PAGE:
Leptomeningeal carcinomatosis (LC) is a form of metastatic breast cancer localized to the brain, which is enhanced by factors such as HER2-positivity and is associated with poor outcomes and very few therapeutic strategies. The different environments between the breast and central nervous system (CNS) suggest LC tumors utilize different growth pathways, which could be targeted, so Ansari and colleagues used primary HER2+ LC patient-derived cell lines cocultured with various CNS cell types to identify molecular mechanisms of LC growth. Interestingly, the authors identified that oligodendrocyte progenitor cells (OPC) were able to induce apoptosis of LC cells in coculture. Mechanistically, OPCs were responsible for secretion of the protease TPP1 to degrade the cytokine GMCSF, which was upregulated in LC cells and potently stimulated tumor cell growth. Growth of HER2+ LC cells could be inhibited with neutralizing GMCSF antibodies in vitro and in vivo, and additionally a chemical screen revealed treatment with a pan-Aurora kinase inhibitor had synergistic effects in reducing tumor growth.

Expert Commentary: Identification of mechanisms by which CNS-resident cells restrain metastatic tumor cell growth may provide new therapeutic targets for the treatment of breast cancer.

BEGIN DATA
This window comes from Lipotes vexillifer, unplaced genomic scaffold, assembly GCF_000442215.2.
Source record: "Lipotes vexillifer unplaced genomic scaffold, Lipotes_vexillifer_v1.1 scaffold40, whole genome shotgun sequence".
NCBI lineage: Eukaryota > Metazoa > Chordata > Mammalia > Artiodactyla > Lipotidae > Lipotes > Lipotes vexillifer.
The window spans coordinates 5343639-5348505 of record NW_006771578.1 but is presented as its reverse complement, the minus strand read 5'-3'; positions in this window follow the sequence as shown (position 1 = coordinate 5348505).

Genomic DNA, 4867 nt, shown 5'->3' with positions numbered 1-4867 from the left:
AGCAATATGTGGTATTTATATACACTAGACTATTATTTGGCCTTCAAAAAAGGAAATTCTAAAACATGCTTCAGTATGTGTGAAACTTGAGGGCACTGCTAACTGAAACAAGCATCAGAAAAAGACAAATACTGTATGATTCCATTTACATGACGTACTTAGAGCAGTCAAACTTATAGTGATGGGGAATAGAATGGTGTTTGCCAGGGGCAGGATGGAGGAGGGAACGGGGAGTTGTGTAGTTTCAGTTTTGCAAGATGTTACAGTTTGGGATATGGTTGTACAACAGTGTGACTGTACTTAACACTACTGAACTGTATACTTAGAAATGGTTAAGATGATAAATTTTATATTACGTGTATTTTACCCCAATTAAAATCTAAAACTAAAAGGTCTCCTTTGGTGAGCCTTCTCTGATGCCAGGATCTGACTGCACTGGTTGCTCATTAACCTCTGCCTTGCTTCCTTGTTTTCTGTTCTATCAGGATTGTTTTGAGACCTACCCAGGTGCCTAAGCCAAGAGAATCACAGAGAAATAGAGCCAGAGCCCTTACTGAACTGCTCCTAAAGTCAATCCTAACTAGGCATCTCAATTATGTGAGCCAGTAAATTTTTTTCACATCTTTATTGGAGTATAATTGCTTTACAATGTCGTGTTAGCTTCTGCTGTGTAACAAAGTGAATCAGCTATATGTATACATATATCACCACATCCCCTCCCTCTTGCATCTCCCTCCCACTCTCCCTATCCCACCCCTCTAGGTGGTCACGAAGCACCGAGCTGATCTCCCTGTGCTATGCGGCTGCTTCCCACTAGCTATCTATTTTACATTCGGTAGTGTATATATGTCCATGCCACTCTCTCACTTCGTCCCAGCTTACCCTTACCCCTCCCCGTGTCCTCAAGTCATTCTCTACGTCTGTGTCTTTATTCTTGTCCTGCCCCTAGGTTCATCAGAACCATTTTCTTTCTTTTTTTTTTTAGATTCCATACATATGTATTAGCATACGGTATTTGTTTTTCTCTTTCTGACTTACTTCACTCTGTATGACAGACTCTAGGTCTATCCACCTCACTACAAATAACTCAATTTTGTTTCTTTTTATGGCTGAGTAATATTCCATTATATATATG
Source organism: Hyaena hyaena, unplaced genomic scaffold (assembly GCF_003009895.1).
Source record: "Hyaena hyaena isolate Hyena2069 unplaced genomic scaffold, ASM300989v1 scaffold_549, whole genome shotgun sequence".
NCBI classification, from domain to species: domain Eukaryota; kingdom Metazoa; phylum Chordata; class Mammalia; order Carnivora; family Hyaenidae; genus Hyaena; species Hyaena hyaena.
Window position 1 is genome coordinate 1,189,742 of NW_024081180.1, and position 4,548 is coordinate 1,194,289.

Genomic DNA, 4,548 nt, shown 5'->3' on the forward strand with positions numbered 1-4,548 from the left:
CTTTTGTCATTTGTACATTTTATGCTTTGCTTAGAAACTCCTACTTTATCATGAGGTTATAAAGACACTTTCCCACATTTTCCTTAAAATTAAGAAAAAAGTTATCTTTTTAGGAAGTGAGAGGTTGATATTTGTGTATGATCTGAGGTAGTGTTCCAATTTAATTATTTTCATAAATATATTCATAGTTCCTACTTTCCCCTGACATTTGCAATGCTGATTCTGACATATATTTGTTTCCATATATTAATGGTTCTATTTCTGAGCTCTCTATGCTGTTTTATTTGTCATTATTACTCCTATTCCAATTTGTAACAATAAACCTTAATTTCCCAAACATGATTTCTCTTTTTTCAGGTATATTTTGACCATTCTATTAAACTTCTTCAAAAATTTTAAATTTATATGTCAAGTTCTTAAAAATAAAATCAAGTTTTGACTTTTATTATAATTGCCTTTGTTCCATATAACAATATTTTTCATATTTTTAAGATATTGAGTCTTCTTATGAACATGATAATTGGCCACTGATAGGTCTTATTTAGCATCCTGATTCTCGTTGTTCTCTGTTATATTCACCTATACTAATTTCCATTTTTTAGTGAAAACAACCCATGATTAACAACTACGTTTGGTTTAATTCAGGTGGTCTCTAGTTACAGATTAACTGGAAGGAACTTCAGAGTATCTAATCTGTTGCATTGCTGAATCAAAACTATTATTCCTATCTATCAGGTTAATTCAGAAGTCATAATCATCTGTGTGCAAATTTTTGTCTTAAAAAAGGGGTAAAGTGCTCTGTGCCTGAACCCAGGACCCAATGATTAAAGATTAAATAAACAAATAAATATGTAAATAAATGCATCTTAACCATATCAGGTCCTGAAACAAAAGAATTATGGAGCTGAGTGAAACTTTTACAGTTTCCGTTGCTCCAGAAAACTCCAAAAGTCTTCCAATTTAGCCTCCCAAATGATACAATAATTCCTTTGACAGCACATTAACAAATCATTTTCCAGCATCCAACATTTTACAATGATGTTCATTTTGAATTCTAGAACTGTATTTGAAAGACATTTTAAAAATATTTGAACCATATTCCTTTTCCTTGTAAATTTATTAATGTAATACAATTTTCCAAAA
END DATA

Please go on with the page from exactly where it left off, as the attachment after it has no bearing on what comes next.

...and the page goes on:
Ansari KI, Bhan A, Saotome M, Tyagi A, Kimar BD, Chen C, et al. Autocrine GMCSF signaling contributes to growth of HER2+ breast leptomeningeal carcinomatosis. Cancer Res 2021;81:4723–35.


Cancer-associated fibroblasts (CAF) are now appreciated as important regulators of tumorigenesis, however, heterogeneity among this group of cells enables distinct fibroblast lineages to have either pro- or antitumorigenic functions and has complicated the use of therapies targeting CAFs. Hutton and colleagues employed mass cytometry on 18 normal mouse tissues and 39 tumors from multiple mouse cancer models and typed 14 million cells. They found extensive stromal heterogeneity within and between normal and cancer tissues and identified harmonized links between subsets of mesenchymal and immune cells in pancreatic ductal adenocarcinoma. Expression of CD105 defined two distinct fibroblast lineages in most normal tissues and tumors. CD105-positive pancreatic fibroblasts were supportive for tumor growth in vivo, while CD105-negative fibroblasts robustly restricted tumorigenesis by supporting adaptive immunity. These data demonstrate two separate pancreatic fibroblast populations and reveal functional interactions between immune and mesenchymal cells in inhibiting tumor growth.

Expert Commentary: This study suggests that further functional analysis on the mesenchyme could result in stromal-targeting approaches to treat cancer.

Hutton H, Heider F, Blanco-Gomez A, Banyard A, Kononov A, Zhang X, et al. Single-cell analysis defines a pancreatic fibroblast lineage that supports anti-tumor immunity. Cancer Cell; Published online July 14, 2021; DOI: 10.1016/j.ccell.2021.06.017.